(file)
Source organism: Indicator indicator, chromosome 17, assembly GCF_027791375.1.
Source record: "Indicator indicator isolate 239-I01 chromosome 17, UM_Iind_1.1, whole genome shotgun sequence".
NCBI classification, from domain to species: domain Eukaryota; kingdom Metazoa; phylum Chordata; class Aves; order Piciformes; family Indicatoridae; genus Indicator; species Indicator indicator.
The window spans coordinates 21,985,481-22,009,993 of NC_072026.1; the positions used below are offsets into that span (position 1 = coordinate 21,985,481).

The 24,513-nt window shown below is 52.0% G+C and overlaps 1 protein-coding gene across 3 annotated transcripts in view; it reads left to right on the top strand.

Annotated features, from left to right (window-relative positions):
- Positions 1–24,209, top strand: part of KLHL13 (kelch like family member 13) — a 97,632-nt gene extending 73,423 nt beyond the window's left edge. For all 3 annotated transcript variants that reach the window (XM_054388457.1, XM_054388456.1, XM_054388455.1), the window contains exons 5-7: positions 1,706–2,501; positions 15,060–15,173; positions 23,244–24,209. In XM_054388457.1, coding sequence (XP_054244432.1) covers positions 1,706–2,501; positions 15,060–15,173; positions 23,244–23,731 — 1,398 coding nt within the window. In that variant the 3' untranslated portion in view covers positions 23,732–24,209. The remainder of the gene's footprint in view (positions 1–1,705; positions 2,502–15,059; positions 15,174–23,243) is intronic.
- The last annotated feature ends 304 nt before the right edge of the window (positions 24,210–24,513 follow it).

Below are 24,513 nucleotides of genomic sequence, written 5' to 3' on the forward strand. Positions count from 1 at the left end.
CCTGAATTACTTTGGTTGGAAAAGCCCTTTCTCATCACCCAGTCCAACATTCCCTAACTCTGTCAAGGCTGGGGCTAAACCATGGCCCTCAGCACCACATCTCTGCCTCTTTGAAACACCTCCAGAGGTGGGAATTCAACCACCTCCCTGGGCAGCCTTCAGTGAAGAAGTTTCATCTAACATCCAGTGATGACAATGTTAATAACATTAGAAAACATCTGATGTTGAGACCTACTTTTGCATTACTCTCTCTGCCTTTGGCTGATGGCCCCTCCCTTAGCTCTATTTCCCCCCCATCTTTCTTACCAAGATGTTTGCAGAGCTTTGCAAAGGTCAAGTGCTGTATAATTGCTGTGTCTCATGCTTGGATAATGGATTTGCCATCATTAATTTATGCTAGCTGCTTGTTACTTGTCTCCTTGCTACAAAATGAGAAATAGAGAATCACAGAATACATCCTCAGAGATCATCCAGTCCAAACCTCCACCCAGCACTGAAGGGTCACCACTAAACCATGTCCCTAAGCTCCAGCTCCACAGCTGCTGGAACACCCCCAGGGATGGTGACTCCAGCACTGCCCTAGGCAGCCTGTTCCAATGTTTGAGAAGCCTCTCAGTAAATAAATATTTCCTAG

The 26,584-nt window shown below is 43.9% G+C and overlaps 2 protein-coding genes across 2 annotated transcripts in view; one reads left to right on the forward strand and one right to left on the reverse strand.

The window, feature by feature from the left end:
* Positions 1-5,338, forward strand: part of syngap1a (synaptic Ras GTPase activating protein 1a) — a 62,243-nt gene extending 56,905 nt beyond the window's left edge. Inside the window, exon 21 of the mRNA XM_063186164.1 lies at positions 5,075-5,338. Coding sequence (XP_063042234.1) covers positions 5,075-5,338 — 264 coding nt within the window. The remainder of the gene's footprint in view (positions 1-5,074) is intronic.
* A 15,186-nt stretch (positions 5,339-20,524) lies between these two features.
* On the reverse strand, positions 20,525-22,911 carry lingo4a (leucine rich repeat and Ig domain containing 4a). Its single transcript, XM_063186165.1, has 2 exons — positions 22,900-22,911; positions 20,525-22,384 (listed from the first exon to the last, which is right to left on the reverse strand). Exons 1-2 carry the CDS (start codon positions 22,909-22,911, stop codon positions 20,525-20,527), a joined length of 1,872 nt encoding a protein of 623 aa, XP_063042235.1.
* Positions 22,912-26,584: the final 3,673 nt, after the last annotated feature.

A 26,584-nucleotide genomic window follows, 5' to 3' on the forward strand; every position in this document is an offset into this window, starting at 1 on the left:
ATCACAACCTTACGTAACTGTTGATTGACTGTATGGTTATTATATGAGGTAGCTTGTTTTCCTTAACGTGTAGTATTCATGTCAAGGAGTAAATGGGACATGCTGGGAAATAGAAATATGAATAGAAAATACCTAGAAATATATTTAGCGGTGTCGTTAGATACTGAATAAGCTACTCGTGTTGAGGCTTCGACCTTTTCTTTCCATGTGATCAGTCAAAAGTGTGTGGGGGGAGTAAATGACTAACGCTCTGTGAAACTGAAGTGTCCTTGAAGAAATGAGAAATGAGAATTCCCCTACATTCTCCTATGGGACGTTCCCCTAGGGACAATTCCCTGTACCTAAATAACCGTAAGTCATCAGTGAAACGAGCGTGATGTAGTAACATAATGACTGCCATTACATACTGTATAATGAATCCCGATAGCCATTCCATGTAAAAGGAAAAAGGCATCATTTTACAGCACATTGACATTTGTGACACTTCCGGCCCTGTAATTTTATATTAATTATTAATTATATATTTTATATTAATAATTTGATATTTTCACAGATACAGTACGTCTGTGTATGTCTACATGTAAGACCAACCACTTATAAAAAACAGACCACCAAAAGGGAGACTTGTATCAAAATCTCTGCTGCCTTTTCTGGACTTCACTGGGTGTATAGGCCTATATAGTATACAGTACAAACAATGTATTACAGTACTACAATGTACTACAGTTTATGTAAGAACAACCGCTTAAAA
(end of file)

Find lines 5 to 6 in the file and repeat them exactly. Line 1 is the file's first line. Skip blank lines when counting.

The 24,513-nt window shown below is 52.0% G+C and overlaps 1 protein-coding gene across 3 annotated transcripts in view; it reads left to right on the top strand.

Annotated features, from left to right (window-relative positions):